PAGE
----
Treating Hearing Loss Helps You Stay Socially Connected

Treating Hearing Loss Helps You Stay Socially Connected

Imagine that you’re out to dinner with your spouse and a group of friends. You’re excited to see everyone, and after a vigorous round of hellos, you take your seat. You’ve been anticipating this dinner for a few weeks now; these are people you really love but don’t get to see often enough.

As the dinner conversation gets rolling, there’s so much noise from other tables that you can’t really make out what your friends are saying. You catch bits and pieces here and there—“Our oldest had a baby,” “Tesla when I retire,” and did Jim say he was getting a “boat” or his “coat?”

Periodically you ask your spouse to clarify something for you, but they’re starting to seem annoyed that you can’t catch what other people are saying for yourself. After a drink and an appetizer, you’re already feeling pretty exhausted and you give up trying to stay with the conversation.

You and your spouse are the first to leave. You’re tired, not having any fun, and you just want to get out of there. On the way home your spouse mentions they would have liked to stay longer. Then they bring it up—”Maybe you have a hearing problem?”

Has this happened to you? More than once? Depending how long you’ve been living with hearing loss, maybe it was so long ago you can barely remember why you stopped keeping up with your friends.

Hearing Loss and Its Ripple Effects

It’s easy to recognize that hearing loss makes it harder to communicate, but we don’t often realize just how far the ripple effects of ineffective communication can spread. If we can’t really talk with those around us, it’s almost as if we’re not there. That’s part of why it can be so exhausting to have hearing loss in a social situation. We can get anxious about how we’re not really able to listen to our friends and loved ones, and then we start to blame ourselves.

The experience of having hearing loss at a social event has often been described as “feeling lonely in a crowd.” Everyone is there, and we want to reach out and connect, but we can’t. Things are moving too fast and we can’t keep up for long. Our brains struggle to piece together what’s being said from bits and pieces of understood speech, and by the time we figure out what has just been said, the conversation has moved forward and we’ve lost the opportunity to respond. We might end up thinking more about hearing loss itself than anything that’s happening around us!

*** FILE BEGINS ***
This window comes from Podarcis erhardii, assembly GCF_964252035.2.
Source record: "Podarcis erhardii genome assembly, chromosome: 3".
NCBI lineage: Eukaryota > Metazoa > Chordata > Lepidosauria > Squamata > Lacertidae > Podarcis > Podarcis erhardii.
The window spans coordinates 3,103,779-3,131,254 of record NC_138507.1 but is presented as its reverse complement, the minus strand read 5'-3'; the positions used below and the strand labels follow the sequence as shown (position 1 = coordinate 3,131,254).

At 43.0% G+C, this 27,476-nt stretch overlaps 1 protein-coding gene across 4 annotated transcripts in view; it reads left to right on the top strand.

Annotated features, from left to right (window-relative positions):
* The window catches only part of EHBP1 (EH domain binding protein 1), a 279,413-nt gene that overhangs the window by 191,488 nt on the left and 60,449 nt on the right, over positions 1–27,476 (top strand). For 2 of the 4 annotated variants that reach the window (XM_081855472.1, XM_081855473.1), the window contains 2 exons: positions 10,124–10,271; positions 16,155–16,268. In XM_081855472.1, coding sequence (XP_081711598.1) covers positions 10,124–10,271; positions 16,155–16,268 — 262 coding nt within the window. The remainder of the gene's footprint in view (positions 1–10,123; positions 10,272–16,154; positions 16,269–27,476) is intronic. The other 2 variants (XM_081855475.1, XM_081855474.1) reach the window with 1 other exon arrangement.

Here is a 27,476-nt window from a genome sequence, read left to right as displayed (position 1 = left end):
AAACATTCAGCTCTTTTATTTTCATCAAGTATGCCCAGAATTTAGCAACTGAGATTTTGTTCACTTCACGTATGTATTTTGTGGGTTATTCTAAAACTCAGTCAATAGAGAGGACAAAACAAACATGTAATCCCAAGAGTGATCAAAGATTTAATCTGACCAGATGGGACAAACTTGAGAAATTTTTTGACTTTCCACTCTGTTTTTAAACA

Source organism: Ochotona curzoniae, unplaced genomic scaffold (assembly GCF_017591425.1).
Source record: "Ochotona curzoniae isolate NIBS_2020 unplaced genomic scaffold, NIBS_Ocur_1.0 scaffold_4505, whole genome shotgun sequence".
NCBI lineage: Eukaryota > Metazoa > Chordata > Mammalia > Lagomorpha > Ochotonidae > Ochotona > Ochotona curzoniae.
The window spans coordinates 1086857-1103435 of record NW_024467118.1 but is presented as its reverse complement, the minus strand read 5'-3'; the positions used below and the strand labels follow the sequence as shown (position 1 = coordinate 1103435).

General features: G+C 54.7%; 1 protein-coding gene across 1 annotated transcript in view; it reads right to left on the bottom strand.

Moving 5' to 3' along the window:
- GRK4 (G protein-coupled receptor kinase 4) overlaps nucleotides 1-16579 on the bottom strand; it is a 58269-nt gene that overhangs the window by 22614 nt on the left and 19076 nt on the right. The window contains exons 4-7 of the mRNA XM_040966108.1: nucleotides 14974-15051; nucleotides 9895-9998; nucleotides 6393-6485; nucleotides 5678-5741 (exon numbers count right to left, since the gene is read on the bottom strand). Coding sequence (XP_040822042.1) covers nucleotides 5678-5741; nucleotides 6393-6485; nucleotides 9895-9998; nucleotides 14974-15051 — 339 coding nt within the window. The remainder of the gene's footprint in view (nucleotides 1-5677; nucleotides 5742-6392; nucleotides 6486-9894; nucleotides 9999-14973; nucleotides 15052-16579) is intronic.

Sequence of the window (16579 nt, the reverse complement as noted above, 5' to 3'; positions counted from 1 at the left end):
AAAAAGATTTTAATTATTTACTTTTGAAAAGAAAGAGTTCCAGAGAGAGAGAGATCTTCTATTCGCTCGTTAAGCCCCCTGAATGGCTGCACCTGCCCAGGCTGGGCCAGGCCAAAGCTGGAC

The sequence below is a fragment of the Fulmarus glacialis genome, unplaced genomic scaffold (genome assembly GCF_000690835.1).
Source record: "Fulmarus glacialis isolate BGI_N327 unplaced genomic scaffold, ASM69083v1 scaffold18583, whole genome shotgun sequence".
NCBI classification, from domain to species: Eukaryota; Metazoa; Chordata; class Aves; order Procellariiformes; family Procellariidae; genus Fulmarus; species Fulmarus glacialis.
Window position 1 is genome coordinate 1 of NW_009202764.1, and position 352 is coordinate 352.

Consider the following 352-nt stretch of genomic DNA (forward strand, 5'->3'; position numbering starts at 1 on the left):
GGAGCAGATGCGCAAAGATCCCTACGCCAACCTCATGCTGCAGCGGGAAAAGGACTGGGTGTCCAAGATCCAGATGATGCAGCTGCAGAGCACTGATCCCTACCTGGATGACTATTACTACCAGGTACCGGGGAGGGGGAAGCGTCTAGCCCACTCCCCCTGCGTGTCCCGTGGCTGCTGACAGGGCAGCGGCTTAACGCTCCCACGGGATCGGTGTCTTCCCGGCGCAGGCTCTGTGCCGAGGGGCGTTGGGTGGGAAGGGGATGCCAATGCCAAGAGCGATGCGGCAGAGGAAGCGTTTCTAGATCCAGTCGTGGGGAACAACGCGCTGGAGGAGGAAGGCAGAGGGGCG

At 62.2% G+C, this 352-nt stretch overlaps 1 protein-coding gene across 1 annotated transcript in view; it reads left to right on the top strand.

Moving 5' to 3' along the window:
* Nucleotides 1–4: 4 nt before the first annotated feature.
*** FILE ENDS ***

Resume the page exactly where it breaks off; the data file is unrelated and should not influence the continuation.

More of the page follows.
Some of the most common outcomes of untreated hearing loss are loneliness, depression, and social isolation. When we feel unconnected to others, we can start to feel depressed, like our lives have no meaning. There is a kind of vicious cycle between depression and social isolation. When we’re depressed, it’s usually not the case that we want to seek companionship. But it can be the very isolation that we’re experiencing that contributes most to our depression.

Our brains are built for interaction. One human being connecting with another lights up both of their brains in a flurry of activity. A lack of interaction is thought to be one of the main reasons for the link between hearing loss and earlier onset of dementia. Prolonged social isolation is bad for our brains, and it is an all-too-common outcome of untreated hearing loss.

Hearing Aids Can Help

It doesn’t have to be this way! A good set of well-fitted hearing aids will help you stay connected to those you care about. Hearing aids have been shown to help us improve our relationships with spouses, friends and loved ones.

When asked after one year of wearing them, 95% of people say they’re glad they got hearing aids. It’s not just our social connections they help with, but multiple areas of our lives. They help us to feel more confident, optimistic, and independent. Those with hearing aids even tend to engage in more physical activity than those with untreated hearing loss, and are less susceptible to accidental injury.

Our social bonds are among the most precious things we have in life. If you or a loved one may have hearing loss, make an appointment for a hearing test at UpState Hearing today and find out what hearing aids can do to help you stay active, engaged, and socially connected!

Kenneth H. Wood, BC-HIS

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With so many myths and misinformation about hearing loss and hearing care, it’s often the unknowns or confusion that holds us back from making the right decisions.

That’s why we have a hearing care expert available to help.

If you have a question, or would like to speak to a professional privately about the challenges that you may be facing, then simply request a callback and we’ll call you for a friendly no-obligation conversation.